Drug Addiction

Drug Statistics

The following are some interesting drug statistics. Private non-profit organizations operated the majority of facilities offering “all free” care and “partial free” facilities (73.8 and 68.1 percent, respectively). Among facilities offering “no free” care, approximately equal percentages were operated by private for-profit (46.9 percent) and private non-profit (46.4 percent) organizations. Facilities offering “all free” care (51.6 percent) were more likely than those in the “partial free” (30.5 percent) or “no free” (20.6 percent) groups to offer non- hospital residential care.

“All free” facilities were less likely than either “partial free” or “no free” facilities to have a specially designed group or program for DUI/DWI clients (5.2 vs. 28.5 vs. 30.5 percent).

Drug statistics show that among people who smoked cigarettes 13 to 24 months prior to the survey interview (i.e., year-before-last smokers), 4.1 percent (2.2 million persons) had successfully stopped smoking by the next year (i.e., did not smoke in the year prior to the survey interview). The past year smoking cessation rate was higher among females than males, higher among adults aged 26 to 34 than among persons in other age groups, and increased with increasing levels of education and income. Past year smoking cessation rates varied by State, ranging from a high of 6.8 percent in Vermont to a low of 1.8 percent in South Carolina.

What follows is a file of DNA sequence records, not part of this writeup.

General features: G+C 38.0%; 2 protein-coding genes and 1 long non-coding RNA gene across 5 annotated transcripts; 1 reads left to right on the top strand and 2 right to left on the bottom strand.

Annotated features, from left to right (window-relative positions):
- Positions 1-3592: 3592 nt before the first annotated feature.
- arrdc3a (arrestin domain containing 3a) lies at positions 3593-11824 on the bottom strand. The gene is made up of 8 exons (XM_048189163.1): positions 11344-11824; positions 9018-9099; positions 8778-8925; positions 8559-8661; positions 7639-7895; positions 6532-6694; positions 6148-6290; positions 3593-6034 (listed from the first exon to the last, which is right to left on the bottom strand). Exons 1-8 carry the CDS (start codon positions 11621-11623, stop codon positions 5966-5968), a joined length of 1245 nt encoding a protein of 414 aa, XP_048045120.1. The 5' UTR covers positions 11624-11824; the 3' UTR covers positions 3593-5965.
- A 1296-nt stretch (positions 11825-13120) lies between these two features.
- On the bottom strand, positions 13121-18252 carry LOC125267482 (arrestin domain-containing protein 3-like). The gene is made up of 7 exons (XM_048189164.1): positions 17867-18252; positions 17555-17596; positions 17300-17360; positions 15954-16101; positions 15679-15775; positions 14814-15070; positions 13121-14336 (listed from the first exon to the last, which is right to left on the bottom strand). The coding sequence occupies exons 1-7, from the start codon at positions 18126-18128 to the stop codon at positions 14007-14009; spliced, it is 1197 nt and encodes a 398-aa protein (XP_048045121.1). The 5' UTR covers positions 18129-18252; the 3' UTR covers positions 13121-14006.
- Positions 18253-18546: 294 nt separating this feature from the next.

Other little know drug statistics are as follows; combined 2006 to 2008 data indicate that 27.6 percent of persons aged 12 to 20 drank alcohol in the past month. Rates of underage past month alcohol use were among the lowest in Utah (13.7 percent) and among the highest in North Dakota (40.6 percent) and Vermont (40.4 percent).  Approximately 8.6 percent of past month drinkers aged 12 to 20 purchased their own alcohol the last time they drank.  The percentages of past month drinkers aged 12 to 20 who bought their own alcohol were among the lowest in Alaska (3.1 percent) and New Mexico (3.7 percent) and among the highest in Louisiana and the District of Columbia (both at 18.8 percent).

And last but, certainly not least among drug statistics, Among black adults aged 18 or older, rates of past month alcohol use and binge alcohol use were lower than the national average for adults (44.3 vs. 55.2 percent and 21.7 vs. 24.5 percent, respectively); the rate of past month illicit drug use, however, was higher than the national average (9.5 vs. 7.9 percent). The rate of need for treatment for an alcohol use problem in the past year among black adults was similar to that of the national average among adults (7.7 and 8.1 percent); however, the rate of need for treatment for an illicit drug use problem was higher among blacks than the national average (4.4 vs. 2.9 percent). One in seven (14.2 percent) black adults in need of alcohol treatment in the past year and 24.2 percent of those in need of illicit drug treatment received treatment at a specialty facility; both of these rates were higher than the national averages for adults.